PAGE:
Some mornings, a few minutes after 6, I’d hear his first footfall on the stairs. He’d go up them two at a time: a metatarsal thud, a hardwood creak and then the faintest snick as the balls of his bare feet unstuck from each step and rose toward the next. He’d reach the carpeted landing, and the creak would repeat, not from wood but from bone. His runner’s ankles would click and pop, like radio static, all the way down the hallway until he’d pause in my doorway, a father in frame.
The world was big those mornings, and my feet reached only halfway down my twin bed. The wall was far away, the ceiling even farther, and my father filled the doorway, in a T-shirt and running shorts, and offered a softly sung good morning. A sixth up and a third down. And then he kept walking, kept clicking and popping, on to my brother’s room.
The walls of the hallway were smooth and soft brown — chocolate milk.
I lost him in the morning. Two and a half years ago, my mother got out of bed and used the bathroom. She washed her hands, walked back into the bedroom and noticed that his back looked different: white on top and purple on the bottom. He was on his side, facing the window, knees bent, hands clasped gently at his chin. He was 51. I was 19. It was Monday, Aug. 10, in Mount Pleasant, South Carolina.
He died in his sleep. He died in my sleep. In my mother’s sleep. Sometimes I wonder if he knew — if he let out a small grunt, if he gave a faint twitch, if he noticed his dream uncurl — or if it all just slipped away, all at once, everything, nothing.
My mother took me by the hand that morning and pulled me into their room, where an hour ago she’d wrapped him in the blanket and dragged him off the bed — slowly, gingerly, careful to keep his head from hitting the floor — so she could attempt chest compressions. He had let her practice on him when they were in medical school; he told her how uncomfortable it was to have someone else’s air blown into him. But that morning she pushed and pushed on his chest, then tried to pull his jaw open to blow the air back into him.
Now the police officer and medical examiner hovered outside the door while I sat cross-legged next to his head, peering down at his face — big, still, inverted. He seemed to be a toppled statue, and yet I could see the blond fuzz on his cheeks, the dotted pores on the bridge of his nose, the eyebrows above it all, like cirrus. His right eye hovered partly open, revealing a glimmer of blue beneath, and I went to pinch it shut, brushing his cheek, cool and rough with stubble. He looked so heavy, stretched out there across the hardwood, my leaden father, and I knew it was no use to look at him, not anymore, not now. But the moment dragged on, a little lifetime of sitting by him, his head near my hands and his feet far, far away.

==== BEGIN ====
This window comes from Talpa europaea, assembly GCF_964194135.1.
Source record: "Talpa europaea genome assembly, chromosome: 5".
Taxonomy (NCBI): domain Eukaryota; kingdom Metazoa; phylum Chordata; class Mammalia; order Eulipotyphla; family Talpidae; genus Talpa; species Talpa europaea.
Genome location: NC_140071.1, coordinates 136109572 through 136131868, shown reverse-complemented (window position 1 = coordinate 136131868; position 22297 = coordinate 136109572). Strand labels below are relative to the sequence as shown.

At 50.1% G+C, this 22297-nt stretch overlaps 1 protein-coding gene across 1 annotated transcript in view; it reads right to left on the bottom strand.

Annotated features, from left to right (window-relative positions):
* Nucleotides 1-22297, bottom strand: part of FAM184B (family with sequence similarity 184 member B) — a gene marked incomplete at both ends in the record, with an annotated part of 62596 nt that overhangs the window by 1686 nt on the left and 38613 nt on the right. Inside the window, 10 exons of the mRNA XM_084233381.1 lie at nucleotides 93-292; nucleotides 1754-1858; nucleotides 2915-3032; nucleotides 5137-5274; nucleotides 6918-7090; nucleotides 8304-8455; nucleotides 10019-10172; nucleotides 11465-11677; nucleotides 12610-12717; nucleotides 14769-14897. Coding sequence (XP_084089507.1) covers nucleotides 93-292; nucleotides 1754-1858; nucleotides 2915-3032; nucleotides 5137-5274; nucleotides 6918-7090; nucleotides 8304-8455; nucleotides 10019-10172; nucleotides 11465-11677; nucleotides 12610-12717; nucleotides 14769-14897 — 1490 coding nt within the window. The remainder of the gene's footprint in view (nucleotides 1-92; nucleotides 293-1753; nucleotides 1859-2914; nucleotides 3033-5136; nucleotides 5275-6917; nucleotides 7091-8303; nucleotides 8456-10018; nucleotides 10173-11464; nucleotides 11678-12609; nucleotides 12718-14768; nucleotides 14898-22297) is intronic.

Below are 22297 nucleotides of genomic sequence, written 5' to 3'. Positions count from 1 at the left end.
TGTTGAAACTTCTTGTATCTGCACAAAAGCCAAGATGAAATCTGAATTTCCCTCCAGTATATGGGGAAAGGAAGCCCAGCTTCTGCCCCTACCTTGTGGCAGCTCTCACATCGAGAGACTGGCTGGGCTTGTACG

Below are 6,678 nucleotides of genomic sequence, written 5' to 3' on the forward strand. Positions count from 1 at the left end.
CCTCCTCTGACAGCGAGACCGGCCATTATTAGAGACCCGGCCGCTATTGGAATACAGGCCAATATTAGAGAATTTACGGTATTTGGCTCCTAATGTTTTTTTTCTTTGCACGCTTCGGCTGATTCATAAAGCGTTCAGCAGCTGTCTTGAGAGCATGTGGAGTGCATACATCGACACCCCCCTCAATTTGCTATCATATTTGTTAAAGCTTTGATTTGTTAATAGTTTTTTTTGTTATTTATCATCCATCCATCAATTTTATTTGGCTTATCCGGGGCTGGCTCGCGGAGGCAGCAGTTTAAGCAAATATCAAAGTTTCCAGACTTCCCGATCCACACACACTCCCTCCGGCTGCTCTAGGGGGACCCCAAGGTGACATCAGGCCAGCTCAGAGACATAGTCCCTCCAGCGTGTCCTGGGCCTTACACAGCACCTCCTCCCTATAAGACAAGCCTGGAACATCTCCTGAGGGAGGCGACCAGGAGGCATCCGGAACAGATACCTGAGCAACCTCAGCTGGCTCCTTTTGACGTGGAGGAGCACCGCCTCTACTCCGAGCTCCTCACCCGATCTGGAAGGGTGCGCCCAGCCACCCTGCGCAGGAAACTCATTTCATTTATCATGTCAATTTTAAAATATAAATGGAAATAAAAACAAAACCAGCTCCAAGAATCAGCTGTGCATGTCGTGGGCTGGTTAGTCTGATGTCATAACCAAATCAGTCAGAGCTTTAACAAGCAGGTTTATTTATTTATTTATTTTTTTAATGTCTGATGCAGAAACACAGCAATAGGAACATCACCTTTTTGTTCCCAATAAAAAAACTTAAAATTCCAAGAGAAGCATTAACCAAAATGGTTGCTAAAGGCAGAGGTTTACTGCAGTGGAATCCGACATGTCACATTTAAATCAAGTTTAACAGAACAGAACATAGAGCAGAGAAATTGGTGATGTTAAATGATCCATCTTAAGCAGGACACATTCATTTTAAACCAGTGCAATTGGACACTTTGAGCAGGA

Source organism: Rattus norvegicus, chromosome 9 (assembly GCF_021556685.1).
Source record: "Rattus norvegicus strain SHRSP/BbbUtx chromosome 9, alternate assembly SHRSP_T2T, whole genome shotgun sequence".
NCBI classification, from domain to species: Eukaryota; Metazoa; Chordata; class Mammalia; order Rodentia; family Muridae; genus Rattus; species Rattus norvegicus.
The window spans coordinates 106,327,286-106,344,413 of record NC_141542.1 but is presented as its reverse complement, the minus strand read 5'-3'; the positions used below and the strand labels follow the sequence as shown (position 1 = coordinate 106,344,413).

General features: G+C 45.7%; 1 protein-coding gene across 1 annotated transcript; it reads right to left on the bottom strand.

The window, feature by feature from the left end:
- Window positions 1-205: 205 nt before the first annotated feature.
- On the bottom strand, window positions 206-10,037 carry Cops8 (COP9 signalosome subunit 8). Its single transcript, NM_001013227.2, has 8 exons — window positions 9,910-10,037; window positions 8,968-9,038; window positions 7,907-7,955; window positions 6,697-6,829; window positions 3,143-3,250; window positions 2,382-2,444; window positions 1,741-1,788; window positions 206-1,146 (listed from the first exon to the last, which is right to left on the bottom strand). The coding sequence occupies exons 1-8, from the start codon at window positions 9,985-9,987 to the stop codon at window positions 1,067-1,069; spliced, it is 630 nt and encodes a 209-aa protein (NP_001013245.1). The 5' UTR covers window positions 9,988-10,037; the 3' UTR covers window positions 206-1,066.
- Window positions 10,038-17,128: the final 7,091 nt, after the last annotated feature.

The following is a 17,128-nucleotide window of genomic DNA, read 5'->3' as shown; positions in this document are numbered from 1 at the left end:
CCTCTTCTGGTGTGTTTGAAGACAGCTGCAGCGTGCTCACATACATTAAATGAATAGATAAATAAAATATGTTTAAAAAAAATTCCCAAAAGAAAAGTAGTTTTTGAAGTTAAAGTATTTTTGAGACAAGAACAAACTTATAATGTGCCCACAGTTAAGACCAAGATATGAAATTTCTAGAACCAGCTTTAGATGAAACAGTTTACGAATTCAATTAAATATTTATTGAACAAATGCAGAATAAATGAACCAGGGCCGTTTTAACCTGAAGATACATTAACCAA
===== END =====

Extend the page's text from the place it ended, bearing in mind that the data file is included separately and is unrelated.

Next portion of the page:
I stepped out onto the back porch to call my brother. I was in my underwear, a pair of black boxer briefs, and I sat in a rocking chair, the lukewarm wood pressed against my skinny thighs. As I tapped Matthew’s name I noticed my finger tremble next to the screen.
When I told him, I heard the air rush from his lungs, an elongated no. He was hundreds of miles away, in Chapel Hill, and I offered nothing tangible: We’re still figuring things out, still piecing it all together, still guessing at the cause of death. I’ll call you back soon. Then I hung up. Matthew’s no caught in the breeze, floated somewhere between us, and I cried until the porch seemed to shake.
The next morning I woke up three times. I’d slept in my parents’ bed so that my mother wouldn’t have to be alone, and I awoke in it the first time to the sound of her crying. She did it softly, delicately, but her irregular breaths woke me up all the same. I lay there, listening to her gasp and sniff, her muted sobs shaking the bed. Afraid of consoling her, afraid of embarrassing her, I let myself shrink into the sheets.
I awoke the second time, and she was shaking me. I turned over, blinking through the morning light. Her face was pale, her eyes red.
“I thought you might be dead,” she said gently.
The third time I was alone. The sun shone in, irreverently bright, and I stared out the window at the narrow pine trees and the marsh grass, the sky-blue sky and the tea-brown water. This was the first morning I’d get the feeling: the feeling that he was dying again, that we’d just lost him, that everything was brand new, raw and pale. The feeling would last for months, would stretch through the fall and into the winter, would stream in with the sunlight, red before I even opened my eyelids.
And now it’s gone. The sense of urgency, the feeling that we just lost him. Every morning I start to fear that I’ve forgotten something else, forgotten even what “grief” means to me. I’m here, sifting through pictures of him, a whowwle folder called, simply, “Dad,” hoping to find that feeling again: of fear, of longing, of outright denial, just anything to bring him closer. I pick a photograph and try: I try to think about him, about his face, about it moving, and I try to build him up, feet first, then ankles, then skinny legs, looking down at my own for reference. The image slips away, feels stupid. I go to the next photograph and try again, and again, until there are no pictures left. Just my own feet. My own ankles. My own skinny legs, a foot away, and him, nowhere, in an urn in my mother’s room. Every morning I know I’m a day further, a day closer to three years, 10 years, a lifetime without my father.
After he’d sing his soft good morning to Matthew, he’d walk back down the hallway, creaking and popping, and down the steps, two at a time. He’d set out bowls for breakfast, then napkins, then spoons; he’d pour everyone’s cereal, slice a peach or an apple or a banana, and place a sliver on each napkin. Then the door would open, a fuff of air through the house, a beep-beep from the alarm — and he would be gone.